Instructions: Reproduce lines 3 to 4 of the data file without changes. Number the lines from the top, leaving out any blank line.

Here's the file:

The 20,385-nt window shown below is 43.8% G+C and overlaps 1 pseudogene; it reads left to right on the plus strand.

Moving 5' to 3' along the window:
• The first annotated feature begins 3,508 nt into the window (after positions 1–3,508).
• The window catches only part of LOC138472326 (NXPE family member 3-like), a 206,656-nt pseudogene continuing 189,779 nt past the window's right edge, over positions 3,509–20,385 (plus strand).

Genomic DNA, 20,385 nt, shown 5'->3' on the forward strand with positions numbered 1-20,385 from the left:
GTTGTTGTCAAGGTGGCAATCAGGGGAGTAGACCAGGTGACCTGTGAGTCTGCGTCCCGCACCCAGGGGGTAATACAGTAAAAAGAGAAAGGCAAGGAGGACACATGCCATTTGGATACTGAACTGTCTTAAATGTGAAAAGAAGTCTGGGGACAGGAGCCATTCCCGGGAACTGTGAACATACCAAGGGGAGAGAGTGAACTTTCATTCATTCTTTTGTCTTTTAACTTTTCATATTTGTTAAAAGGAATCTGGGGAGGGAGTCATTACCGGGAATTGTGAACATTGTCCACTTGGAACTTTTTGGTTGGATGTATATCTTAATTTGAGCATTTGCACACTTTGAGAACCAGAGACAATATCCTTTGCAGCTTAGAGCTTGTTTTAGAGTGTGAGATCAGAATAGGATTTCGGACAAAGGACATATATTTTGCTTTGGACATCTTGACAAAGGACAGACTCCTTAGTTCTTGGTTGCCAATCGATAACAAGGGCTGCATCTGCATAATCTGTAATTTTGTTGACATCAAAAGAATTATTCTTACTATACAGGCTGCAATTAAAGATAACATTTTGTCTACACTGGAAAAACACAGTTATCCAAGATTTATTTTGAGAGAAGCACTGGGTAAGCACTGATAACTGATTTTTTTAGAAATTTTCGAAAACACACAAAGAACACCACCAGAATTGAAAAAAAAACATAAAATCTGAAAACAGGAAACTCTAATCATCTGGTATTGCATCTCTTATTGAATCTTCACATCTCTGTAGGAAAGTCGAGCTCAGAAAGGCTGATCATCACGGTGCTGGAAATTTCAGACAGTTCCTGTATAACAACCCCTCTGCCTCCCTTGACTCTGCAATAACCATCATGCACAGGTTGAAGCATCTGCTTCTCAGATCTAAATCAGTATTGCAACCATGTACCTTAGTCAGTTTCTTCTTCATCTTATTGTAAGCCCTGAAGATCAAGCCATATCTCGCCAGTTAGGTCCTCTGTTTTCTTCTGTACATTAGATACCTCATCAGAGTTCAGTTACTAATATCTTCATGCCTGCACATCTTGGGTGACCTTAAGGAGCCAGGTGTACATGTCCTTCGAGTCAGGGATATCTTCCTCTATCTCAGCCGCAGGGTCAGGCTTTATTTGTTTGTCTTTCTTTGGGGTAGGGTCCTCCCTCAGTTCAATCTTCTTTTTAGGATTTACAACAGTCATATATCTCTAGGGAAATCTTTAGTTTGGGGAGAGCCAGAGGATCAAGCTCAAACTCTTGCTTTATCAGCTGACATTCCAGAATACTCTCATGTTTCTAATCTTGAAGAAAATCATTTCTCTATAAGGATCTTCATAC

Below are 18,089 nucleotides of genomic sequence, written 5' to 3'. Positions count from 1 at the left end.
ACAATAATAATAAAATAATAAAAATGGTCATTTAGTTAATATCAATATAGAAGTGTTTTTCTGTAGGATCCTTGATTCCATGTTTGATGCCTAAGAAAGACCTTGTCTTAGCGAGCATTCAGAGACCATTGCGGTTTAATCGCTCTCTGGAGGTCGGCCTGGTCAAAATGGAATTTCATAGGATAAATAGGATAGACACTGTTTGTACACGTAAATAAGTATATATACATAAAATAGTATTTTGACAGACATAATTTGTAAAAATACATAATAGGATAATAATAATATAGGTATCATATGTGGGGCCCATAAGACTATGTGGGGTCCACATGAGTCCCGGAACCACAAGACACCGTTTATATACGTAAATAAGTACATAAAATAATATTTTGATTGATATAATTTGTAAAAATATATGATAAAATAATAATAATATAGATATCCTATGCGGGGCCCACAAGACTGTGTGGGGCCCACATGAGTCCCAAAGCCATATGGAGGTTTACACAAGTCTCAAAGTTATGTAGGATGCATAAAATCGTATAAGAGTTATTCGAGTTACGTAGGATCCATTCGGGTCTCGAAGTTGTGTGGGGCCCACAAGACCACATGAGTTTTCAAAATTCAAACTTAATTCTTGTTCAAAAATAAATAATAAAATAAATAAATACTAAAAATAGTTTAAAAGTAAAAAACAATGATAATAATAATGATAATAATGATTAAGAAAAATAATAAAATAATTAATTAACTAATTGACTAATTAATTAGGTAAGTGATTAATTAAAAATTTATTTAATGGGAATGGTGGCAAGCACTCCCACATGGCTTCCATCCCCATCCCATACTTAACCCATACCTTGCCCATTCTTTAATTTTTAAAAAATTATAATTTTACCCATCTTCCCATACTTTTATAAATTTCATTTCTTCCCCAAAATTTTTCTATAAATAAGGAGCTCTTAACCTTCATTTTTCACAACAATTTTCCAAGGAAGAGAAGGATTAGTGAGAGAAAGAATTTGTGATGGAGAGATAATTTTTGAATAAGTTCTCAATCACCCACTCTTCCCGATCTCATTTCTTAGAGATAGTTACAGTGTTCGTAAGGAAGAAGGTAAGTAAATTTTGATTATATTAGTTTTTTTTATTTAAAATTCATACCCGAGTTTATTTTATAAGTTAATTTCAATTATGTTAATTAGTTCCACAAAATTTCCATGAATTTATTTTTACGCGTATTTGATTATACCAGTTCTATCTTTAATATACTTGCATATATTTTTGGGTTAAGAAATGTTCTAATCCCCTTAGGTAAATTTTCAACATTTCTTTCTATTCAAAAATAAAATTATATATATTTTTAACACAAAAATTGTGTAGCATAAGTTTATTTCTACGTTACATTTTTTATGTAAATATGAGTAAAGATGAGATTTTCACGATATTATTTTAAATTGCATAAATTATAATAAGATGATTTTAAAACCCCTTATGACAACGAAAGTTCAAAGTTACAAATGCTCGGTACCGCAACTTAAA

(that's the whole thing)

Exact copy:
• The first annotated feature begins 3,508 nt into the window (after positions 1–3,508).
• The window catches only part of LOC138472326 (NXPE family member 3-like), a 206,656-nt pseudogene continuing 189,779 nt past the window's right edge, over positions 3,509–20,385 (plus strand).